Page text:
Blessings and love to you all…
- Sister Vicki

Sunday, January 22, 2012

Living now what is to come...

The second reading today caught my heart – my imagination. St. Paul is writing to the people of Corinth but his passion around the Second Coming feels very specific to our monastic life.

I tell you, brothers and sisters, the time is running out.
From now on, let those having wives act as not having them,
those weeping as not weeping,
those rejoicing as not rejoicing,
those buying as not owning,
those using the world as not using it fully.
For the world in its present form is passing away.

We who follow the Rule of Benedict do believe that the world is “passing away.” God’s reign, God’s kingdom is breaking through. Because we want to live ready for his coming, we don't take a marriage partner. We embrace celibate loving – love that is for all. Celibacy frees us to focus on the “bigger picture” of salvation and point to the love that is more than any human expression in time. Because we believe that Christ comes now - in each day, in each moment, in each breath – we practice eternal peace. We accept what is – the joy, the pain, the beauty, wonder and mystery of the human heart – and we trust that it all belongs in our personal or collective story. Because our real treasure is the love of Christ, we hold everything here in common. No thing must preoccupy us – tempt us from the singular joy of believing we are precious.

We love the world in all its fractured, terrible beauty but we recognize that it is not our true home. We have set our sights on Zion – the New Jerusalem – the beauty of God’s face. Until we get there, we keep on – together. We gather to pray, to eat, and to share the everyday sweetness of life lived in the Presence. We live aware of grace - how God’s love shapes us gently but firmly into something more wonderful than the sum of our parts. We live with urgency – Christ is here among us. We can let the world, as we have each known it, "pass away." No longer defined by what we did there, we delight in what we are becoming here – the Body of Christ. Hands, hearts, eyes of love for the world – we pray to be a sign that God is near, God cares, God comes and God is making all things new.

Blessing and love to you all...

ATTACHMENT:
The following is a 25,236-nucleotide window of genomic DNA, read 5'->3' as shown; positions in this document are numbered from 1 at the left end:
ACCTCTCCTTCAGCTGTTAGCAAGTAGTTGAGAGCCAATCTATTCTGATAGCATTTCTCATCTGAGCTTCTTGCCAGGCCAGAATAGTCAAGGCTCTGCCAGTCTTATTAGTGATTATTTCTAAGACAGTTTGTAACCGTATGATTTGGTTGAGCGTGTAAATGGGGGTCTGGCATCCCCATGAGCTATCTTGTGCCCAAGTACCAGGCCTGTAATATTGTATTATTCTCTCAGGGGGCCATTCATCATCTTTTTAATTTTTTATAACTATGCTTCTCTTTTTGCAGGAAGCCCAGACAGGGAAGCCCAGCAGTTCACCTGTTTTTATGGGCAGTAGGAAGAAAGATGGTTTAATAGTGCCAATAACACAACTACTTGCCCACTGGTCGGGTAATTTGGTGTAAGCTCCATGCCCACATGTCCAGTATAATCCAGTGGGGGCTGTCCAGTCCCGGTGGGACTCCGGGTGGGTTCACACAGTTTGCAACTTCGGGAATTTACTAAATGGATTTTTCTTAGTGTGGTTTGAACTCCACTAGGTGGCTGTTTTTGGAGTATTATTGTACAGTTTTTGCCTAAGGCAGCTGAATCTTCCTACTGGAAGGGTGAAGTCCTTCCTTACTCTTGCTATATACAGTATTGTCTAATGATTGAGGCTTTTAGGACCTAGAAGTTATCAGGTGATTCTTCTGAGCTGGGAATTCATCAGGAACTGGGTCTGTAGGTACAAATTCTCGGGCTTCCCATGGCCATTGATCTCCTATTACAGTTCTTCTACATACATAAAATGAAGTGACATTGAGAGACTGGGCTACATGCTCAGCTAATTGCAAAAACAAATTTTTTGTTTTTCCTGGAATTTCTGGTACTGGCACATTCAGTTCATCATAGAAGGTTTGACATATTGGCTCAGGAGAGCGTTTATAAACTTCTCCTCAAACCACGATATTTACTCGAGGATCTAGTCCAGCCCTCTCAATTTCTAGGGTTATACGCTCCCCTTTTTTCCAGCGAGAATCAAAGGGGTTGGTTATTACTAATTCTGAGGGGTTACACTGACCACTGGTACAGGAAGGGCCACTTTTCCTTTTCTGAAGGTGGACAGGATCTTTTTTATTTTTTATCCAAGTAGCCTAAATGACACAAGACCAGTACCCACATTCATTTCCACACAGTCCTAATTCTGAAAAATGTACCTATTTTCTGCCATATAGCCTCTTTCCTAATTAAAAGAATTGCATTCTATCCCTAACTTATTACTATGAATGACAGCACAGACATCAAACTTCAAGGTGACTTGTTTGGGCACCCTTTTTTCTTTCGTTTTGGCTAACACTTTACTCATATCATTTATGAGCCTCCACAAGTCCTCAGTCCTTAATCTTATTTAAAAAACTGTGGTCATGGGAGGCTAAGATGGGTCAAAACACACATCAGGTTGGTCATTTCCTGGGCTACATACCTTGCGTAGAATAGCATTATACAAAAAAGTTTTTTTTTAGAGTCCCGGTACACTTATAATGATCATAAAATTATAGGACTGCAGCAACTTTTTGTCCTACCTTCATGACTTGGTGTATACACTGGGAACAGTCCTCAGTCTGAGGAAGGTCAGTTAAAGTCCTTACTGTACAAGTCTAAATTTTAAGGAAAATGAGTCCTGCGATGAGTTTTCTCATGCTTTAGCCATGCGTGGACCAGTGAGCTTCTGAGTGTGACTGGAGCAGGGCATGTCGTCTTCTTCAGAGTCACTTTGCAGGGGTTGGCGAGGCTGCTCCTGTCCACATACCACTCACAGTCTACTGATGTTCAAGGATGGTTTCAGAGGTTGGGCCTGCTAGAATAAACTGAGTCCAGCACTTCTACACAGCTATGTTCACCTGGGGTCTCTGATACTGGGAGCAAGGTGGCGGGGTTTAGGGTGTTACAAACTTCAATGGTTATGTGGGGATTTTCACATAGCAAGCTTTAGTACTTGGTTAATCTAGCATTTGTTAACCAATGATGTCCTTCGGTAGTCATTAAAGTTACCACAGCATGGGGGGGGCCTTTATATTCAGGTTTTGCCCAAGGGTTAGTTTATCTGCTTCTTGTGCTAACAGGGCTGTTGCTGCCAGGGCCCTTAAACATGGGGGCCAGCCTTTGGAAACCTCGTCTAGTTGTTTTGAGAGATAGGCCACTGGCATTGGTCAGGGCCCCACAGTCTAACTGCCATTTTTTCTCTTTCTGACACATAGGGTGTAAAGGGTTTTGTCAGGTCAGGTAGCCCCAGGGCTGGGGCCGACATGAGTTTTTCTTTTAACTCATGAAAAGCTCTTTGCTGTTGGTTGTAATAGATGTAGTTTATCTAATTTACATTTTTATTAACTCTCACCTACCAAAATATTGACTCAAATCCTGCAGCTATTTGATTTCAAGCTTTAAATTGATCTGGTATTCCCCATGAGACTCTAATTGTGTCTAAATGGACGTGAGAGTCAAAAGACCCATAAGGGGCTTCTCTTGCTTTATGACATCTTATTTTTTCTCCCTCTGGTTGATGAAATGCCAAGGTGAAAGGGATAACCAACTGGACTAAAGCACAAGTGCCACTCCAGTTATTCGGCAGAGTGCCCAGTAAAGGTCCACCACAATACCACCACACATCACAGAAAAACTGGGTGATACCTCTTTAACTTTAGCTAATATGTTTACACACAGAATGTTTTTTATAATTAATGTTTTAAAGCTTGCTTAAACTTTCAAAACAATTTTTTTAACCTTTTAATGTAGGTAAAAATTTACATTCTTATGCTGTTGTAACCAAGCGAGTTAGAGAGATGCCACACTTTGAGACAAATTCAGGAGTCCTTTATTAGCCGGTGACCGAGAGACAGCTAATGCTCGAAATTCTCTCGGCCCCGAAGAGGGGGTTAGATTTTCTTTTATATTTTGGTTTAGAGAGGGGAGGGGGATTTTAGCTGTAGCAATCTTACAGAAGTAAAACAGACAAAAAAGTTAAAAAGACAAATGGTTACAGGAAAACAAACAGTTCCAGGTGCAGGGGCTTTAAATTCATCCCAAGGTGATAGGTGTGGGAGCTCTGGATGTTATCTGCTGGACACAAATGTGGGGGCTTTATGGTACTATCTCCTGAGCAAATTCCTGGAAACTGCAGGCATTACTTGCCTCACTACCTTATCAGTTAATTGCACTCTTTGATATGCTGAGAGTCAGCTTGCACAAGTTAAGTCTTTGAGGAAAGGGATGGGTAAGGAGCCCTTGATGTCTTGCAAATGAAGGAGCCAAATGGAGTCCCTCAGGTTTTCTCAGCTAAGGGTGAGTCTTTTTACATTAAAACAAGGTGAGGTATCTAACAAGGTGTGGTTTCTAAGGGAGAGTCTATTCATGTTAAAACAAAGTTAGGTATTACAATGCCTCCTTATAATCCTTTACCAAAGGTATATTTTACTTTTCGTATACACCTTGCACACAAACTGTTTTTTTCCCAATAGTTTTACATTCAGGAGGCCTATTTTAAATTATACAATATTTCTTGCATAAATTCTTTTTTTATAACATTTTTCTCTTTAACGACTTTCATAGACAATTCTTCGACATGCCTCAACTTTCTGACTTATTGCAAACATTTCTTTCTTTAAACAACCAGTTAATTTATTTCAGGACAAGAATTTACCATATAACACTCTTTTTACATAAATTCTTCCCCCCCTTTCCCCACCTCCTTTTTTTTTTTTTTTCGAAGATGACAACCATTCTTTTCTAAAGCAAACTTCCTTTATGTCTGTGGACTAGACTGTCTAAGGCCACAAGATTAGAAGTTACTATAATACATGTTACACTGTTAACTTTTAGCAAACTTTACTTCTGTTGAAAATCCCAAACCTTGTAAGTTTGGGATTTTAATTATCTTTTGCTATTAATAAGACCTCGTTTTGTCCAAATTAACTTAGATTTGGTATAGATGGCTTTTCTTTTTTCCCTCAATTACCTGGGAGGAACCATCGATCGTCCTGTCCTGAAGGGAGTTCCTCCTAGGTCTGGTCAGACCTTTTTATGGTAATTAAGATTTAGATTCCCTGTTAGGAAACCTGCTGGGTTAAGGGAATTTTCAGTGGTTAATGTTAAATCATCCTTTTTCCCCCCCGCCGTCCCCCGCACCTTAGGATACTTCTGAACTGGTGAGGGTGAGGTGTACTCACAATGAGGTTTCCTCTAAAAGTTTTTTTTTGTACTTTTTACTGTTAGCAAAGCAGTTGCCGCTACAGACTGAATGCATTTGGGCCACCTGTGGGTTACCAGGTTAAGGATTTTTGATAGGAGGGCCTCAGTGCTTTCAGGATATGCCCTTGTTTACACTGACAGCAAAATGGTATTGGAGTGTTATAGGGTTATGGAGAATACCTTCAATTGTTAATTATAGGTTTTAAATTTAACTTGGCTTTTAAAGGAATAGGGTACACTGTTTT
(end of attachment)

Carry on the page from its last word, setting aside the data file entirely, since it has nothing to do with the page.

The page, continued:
- Sister Vicki

Thursday, January 12, 2012

Your Kingdom coming...

There are moments here when the reign of God seems to burst in – shake us from the stupor of “to do” lists, worry and dis-ease and remind us that the Kingdom is, in fact, among us. Those moments are priceless. They make life really real – even for just a few moments. We had such an in-breaking here on Sunday afternoon when a gentle woman went from “stranger” to “sister”. I felt it. I saw it in the faces of my sisters gathered in our circle. I heard it in the joyful voices parting in harmony.

As I sat next to our newest member, I had the sense that this great step in her faith journey was allowing something to be perceived in ours – a taste of resurrection, a dawning of some new grace. Perhaps, as one sister said, days like this remind us all of why we came to the monastery and why we remain. I believe that to be true because days like this one confront us with the reality of God’s love for us. It’s literally right in our faces as we open the door to welcome the seeker into our midst. Maybe, it is this love – unending, enveloping and certain – that we feel when we gain a new sister. The risen Christ becomes especially tangible in the welcome of a novice - incarnate. In this presence there is deep is joy, lasting peace. This presence is the love that flows between us and among us – especially in the unbridled hope that wraps the gift of a new vocation. I felt it – felt something stirring in our hearts – what Benedict calls, “the inexpressible delight of love (RB Prologue, 49).” This is a taste of heaven here – our glimpse of what waits for us eternally - this same joy, this mysterious peace. Yes, the reign of God is begun among us. It is here – now – in the threshold places, in the beginning and end of things, in the love and the loss felt with equal measure. It is breaking through all that distracts us from loving or intends to be the true measure of our usefulness. Listen…learn…love. It is really that simple. Dear sister, child of God, welcome to your life with us in Christ.

[Read more about Sister Mary Frances at]

Blessings and love to you all...

- Sister Vicki